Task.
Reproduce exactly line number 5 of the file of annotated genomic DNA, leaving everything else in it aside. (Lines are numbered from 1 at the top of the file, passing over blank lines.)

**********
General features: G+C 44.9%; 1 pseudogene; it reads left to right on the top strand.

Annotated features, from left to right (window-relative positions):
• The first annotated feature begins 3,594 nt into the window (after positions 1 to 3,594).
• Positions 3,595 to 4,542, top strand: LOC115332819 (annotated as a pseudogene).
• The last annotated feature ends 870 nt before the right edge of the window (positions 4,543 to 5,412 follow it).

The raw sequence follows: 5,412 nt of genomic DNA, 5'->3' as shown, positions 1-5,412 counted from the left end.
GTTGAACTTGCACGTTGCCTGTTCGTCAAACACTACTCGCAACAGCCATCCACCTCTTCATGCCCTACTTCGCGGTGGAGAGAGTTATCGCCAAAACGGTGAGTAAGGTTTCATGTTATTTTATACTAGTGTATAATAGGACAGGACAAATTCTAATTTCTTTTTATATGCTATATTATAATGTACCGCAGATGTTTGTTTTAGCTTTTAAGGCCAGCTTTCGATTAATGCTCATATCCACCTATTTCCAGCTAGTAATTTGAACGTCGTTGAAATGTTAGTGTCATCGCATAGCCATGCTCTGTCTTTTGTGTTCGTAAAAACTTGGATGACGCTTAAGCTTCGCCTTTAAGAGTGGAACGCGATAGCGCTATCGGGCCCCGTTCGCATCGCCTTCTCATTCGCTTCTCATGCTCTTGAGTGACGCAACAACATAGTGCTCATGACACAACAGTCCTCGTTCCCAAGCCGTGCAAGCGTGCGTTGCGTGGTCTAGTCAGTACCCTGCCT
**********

• The last annotated feature ends 870 nt before the right edge of the window (positions 4,543 to 5,412 follow it).